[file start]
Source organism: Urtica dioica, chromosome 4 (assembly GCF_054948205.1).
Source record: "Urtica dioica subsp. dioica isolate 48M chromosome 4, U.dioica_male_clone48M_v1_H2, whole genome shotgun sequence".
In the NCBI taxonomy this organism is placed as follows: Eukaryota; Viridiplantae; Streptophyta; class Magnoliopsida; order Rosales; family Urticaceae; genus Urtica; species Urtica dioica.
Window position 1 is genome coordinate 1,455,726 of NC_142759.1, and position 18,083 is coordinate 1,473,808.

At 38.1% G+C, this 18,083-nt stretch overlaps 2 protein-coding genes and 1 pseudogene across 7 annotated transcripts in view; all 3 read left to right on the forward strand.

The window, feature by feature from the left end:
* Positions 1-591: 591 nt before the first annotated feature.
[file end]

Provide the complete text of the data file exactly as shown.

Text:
Source organism: Urtica dioica, chromosome 4 (assembly GCF_054948205.1).
Source record: "Urtica dioica subsp. dioica isolate 48M chromosome 4, U.dioica_male_clone48M_v1_H2, whole genome shotgun sequence".
In the NCBI taxonomy this organism is placed as follows: Eukaryota; Viridiplantae; Streptophyta; class Magnoliopsida; order Rosales; family Urticaceae; genus Urtica; species Urtica dioica.
Window position 1 is genome coordinate 1,455,726 of NC_142759.1, and position 18,083 is coordinate 1,473,808.

At 38.1% G+C, this 18,083-nt stretch overlaps 2 protein-coding genes and 1 pseudogene across 7 annotated transcripts in view; all 3 read left to right on the forward strand.

The window, feature by feature from the left end:
* Positions 1-591: 591 nt before the first annotated feature.